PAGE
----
Peter Gabriel: Back to Front – Live in London, Deluxe Limited Edition Blu-ray

Peter Gabriel has made a career out of being a restless chameleon, a man perpetually interested in pushing sonic boundaries rather than remaining in stasis. The roles he’s chosen to inhabit over the last five decades are as varied and forward-thinking as they come: art school rocker. Progressive pundit. Alternative icon. Video vanguard. Electronic interpreter. World music leader. If there are new musical frontiers to discover and master, Gabriel is consistently among the first to dig into the aural dirt.

On the occasions he’s chosen to revisit his vast and varied post- Genesis catalog, Gabriel takes exacting care to reinterpret and rearrange that material while leaving the melodic building blocks intact as touchpoints. When I saw the Back to Front tour in Philadelphia in September 2012, I was struck not only by how much he and his band had updated each one of his catalog staples, but how sharp and nuanced they sounded in the oft-challenging arena setting. While I did purchase the board-mix CDs approved by Gabriel’s longtime front-of-house engineer Ben Findlay, I wished I could also own such an unforgettable show in high-res A/V form. chameleon’s golden ears (and eyes) must have been burning, because that tour’s special magic has since been captured on Back to Front: Live in London, and the best way to experience it all is via the Deluxe Limited Edition, which contains two Blu-rays with full concert footage shot in glorious 4K on one disc and a shorter theatrical version on the other, plus the full show on two CDs. There’s also an included code for a 24-bit download via the Bowers & Wilkins Society of Sound.

Back to Front commemorates the 25th anniversary of the groundbreaking So album (give or take a year, that is), and it reunites the original touring band: guitarist David Rhodes, bassist Tony Levin, drummer Manu Katché, and keyboardist/accordionist David Sancious. (Newer additions Jennie Abrahamson and Linnea Olsson handle the background vocals.) For comparison, the core group can be seen in its full, of-era calf-length- raincoated glory on the Live in Athens 1987 Blu-ray—a telling family snapshot of how much So has evolved over the subsequent years, thanks to the intuitive interplay of these top-drawer, improv-savvy musicians.


The set consists of three segments: Acoustic (four songs stripped down, and mostly with the house lights on), Retro (six favorites), and So (the album played in full, in essentially the original running order), plus two encores. In the Acoustic segment, the early-’80s MTV fixture “Shock the Monkey” evolves into postmodern piano-driven funk swing, thanks to the minimalist intro and jazzy flourishes from Sancious and the way Katché carries and controls the revised tempo with his top-of-cymbal drumstick taps and intense hi-hat percussion before the emphatic “Shock!” breaks ensue.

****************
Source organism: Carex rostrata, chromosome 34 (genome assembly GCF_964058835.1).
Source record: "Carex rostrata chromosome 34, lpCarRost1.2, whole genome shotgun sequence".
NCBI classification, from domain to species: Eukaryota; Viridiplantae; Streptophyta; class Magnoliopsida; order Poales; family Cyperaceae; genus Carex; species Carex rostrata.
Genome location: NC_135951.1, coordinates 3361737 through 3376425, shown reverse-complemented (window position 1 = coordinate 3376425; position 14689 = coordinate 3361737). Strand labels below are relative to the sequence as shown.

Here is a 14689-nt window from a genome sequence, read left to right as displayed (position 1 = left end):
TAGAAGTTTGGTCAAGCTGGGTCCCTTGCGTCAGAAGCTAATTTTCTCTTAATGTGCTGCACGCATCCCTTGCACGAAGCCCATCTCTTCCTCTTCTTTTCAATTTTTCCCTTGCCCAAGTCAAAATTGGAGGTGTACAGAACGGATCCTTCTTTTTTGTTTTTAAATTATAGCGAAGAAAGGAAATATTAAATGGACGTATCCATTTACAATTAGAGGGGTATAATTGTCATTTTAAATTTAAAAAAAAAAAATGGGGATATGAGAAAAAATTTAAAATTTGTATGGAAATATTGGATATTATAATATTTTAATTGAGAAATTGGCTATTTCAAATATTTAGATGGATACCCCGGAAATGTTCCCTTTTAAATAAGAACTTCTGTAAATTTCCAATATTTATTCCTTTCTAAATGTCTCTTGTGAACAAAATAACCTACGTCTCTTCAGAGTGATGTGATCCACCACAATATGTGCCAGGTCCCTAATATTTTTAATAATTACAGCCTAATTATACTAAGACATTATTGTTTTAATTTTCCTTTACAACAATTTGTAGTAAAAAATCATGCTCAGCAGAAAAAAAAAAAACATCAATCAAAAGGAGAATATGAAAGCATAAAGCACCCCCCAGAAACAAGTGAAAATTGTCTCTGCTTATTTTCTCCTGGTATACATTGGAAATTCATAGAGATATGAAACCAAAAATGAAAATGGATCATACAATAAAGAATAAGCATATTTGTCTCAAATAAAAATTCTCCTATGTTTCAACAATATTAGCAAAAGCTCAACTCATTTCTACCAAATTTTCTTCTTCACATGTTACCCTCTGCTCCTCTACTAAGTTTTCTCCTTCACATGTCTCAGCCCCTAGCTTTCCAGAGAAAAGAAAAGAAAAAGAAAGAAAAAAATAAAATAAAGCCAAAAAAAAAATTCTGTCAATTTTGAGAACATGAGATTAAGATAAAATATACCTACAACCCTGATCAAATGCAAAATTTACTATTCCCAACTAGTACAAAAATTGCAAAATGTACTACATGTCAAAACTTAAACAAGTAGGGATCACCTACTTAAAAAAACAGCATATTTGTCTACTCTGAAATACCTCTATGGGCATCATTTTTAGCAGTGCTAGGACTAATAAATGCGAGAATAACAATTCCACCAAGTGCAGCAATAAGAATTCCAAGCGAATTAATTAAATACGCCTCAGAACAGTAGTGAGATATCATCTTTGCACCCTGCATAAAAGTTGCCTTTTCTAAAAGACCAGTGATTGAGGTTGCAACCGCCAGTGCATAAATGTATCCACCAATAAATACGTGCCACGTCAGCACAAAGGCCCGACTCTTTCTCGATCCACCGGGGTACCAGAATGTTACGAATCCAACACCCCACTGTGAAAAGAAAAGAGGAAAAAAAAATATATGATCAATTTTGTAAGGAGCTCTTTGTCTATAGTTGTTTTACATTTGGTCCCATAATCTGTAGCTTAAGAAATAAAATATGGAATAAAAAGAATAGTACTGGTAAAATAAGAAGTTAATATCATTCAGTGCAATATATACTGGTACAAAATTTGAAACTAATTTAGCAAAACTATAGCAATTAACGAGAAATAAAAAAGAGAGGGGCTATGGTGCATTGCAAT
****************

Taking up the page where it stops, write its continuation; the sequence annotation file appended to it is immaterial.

When the So set commences, make sure your system is ready for a low-end assault, because the drivingly intense “Red Rain” is a pure subwoofer challenger— especially during the choruses, due in no small part to Levin’s deployment of his dexterously deep-reaching Funk Fingers on the bass strings. The track also delivers a fine mesh of male and female harmonies, and there’s a sweet wash of echo when Gabriel’s “rain” wail extends into the rear channels.

Abrahamson gamely tackles the soothing Kate Bush vocal counters on “Don’t Give Up,” but her proper yet “girly” tone somewhat diminishes the song’s overall emotional impact, the only stumble in an otherwise stellar presentation. “Mercy Street” is something to watch as well as hear, as Gabriel lies down in a target circle centerstage—one leg splayed out, one foot up—singing resigned but resolved, with his vocals shadowed by both harmonies and keyboards. Robotic cameras converge downward and pan over him while Rhodes’ guitar stabs and the “looking for mercy” refrain burble and repeat in the rears. The cameras in the white, puck-like fixture above Gabriel zero in and pan over the singer’s body as if looking for clues to find (to borrow a line) the places he got hurt.

The encore is truly ethereal, with Gabriel fully enveloped by a giant white spiral for the climax of the full-channel ferocity of the oh-so-aptly-named “The Tower That Ate People” and the audience being completely engaged and quite vocal in all channels while singing along with the solemn, heartfelt, and deeply impactful closer, “Biko.” Gabriel wants to be your sledgehammer, so why don’t you call his name? The man hits on all cylinders with massive force on Back to Front from, well, front to back.

Blu-ray & CD
Label: Eagle Rock/Real World
Audio Formats: 96-kHz/24-bit DTS-HD Master Audio (Blu-ray); 44.1-kHz/16-bit PCM Stereo (CD); 44.1-kHz/24-bit (via download card)
Number of Tracks: 18 (Blu-ray 1); 18 (Blu-ray 2); 21 (two CDs)
Length: 2:21:19 (Blu-ray 1 concert and documentary); 1:54:00 (Blu-ray 2 theatrical release and bonus material); 2:05:24 (two CDs)
Producer: Peter Gabriel
Engineers: Ben Findlay, Richard Chappell, Matt Glasbey